Kluwe explained that there are different philosophies when it comes to punting. Many believe the coffin corner kicks of old are all but dead. Most teams use the technique of going for "sky punts" – kicks of 35-40 yards that are kicked so high that the coverage team can get down to the spot where a dangerous returner is before the ball comes down. Even Bush or Hester will call a fair catch if there are players in his face and others steaming downhill at them.
He stressed that specialists – be they kickers, long-snappers, punters or third-down players – are expected to produce every time and that the smallest of mistakes can have dire consequences.
"A couple of inches on your drop can translate into tens of yards down the field," Kluwe said. "It's not an exact science."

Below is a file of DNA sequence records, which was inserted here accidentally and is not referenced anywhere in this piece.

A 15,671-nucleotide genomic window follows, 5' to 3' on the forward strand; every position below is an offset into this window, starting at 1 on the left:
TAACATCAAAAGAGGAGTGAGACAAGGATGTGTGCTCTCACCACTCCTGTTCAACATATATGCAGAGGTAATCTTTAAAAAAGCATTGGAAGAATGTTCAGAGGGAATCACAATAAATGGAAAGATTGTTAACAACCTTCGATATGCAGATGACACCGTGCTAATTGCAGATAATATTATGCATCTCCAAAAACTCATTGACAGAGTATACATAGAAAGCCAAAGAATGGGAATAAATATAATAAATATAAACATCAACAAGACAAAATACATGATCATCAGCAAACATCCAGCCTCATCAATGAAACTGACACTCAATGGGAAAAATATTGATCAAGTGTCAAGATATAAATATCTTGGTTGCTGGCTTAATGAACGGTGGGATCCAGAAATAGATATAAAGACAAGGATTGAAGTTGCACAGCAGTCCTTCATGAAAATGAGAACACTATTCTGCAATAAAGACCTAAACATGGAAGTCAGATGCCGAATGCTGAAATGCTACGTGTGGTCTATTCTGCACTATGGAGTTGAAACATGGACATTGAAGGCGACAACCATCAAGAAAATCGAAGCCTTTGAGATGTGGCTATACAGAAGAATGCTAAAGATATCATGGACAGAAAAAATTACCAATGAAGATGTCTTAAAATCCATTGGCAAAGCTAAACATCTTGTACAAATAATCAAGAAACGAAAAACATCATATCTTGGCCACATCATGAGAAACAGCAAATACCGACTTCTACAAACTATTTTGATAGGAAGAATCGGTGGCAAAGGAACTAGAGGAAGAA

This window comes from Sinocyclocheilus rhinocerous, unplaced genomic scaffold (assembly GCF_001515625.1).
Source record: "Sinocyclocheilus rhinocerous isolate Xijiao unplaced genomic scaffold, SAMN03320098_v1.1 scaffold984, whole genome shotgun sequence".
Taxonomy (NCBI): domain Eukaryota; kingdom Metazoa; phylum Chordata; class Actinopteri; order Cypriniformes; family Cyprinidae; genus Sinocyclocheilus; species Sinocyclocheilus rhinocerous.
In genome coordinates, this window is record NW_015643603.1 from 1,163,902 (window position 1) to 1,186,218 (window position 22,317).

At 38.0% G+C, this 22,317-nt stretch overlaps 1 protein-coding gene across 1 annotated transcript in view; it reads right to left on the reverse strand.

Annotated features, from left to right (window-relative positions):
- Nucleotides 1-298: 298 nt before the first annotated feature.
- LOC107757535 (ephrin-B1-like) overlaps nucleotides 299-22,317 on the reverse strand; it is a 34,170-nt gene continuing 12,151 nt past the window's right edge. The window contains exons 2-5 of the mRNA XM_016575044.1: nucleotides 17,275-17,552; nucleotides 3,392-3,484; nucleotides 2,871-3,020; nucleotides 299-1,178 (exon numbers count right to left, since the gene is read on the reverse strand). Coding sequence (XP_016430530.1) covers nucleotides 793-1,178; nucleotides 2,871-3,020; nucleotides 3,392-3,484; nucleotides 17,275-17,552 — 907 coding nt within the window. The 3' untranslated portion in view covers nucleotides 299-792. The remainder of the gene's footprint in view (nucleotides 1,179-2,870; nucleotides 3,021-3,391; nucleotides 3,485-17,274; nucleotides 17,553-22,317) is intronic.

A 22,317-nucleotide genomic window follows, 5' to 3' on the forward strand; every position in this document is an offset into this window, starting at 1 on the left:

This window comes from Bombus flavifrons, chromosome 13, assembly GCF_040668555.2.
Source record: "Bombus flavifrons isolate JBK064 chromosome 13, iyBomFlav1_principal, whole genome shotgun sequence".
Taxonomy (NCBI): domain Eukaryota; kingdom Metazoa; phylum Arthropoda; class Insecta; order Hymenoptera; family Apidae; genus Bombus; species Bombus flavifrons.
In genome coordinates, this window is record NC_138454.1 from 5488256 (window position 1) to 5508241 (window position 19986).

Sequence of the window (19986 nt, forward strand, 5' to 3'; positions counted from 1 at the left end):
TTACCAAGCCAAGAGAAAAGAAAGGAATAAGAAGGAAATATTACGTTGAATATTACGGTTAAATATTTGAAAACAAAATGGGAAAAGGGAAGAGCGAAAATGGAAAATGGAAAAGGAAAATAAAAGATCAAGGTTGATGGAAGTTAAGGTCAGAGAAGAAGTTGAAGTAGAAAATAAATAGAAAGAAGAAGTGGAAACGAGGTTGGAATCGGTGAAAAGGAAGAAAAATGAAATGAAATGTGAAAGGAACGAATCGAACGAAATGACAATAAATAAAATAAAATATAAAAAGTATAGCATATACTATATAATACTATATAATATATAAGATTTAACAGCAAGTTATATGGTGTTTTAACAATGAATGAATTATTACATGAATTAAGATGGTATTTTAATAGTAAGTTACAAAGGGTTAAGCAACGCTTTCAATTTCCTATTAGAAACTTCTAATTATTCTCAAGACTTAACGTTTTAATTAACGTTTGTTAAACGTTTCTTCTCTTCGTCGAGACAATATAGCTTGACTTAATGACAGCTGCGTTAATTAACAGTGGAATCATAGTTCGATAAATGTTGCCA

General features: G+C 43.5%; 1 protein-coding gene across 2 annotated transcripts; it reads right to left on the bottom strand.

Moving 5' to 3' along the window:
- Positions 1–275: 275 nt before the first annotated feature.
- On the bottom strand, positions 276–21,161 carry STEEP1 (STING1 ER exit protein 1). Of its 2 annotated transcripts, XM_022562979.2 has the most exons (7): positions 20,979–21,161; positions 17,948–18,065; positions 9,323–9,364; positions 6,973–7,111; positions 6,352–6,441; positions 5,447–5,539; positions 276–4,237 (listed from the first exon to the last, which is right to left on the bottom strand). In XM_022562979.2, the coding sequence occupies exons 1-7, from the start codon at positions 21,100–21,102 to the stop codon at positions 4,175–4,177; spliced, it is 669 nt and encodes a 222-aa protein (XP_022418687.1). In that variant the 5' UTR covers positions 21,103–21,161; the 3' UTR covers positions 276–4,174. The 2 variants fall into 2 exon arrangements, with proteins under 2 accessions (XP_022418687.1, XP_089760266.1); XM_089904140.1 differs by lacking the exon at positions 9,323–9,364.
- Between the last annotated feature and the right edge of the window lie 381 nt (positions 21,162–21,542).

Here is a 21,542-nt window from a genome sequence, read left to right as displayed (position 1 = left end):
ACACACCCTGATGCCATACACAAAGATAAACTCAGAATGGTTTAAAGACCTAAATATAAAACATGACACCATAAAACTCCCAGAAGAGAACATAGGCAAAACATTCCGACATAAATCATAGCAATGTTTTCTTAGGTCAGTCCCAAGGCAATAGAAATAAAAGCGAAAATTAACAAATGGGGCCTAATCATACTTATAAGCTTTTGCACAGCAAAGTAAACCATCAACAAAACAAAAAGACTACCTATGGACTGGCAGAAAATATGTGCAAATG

When asked if his meeting with Childress was productive or not, Kluwe said it was what most thought it would be. He said there was give and take, but that the point was made.
"I guess it was productive," Kluwe said. "Basically, he was saying ‘We need you to kick it out of bounds' and I was trying to let him know sometimes it doesn't go out of bounds. Hopefully, it's something I will work on and get better in the future."
Perhaps we'll find out how productive it was in the next day or two – whether Kluwe gets a shot at redemption or if one of the Fab Four brought in like "American Idol" contestants will make points with the judges.
Kluwe doesn't clam up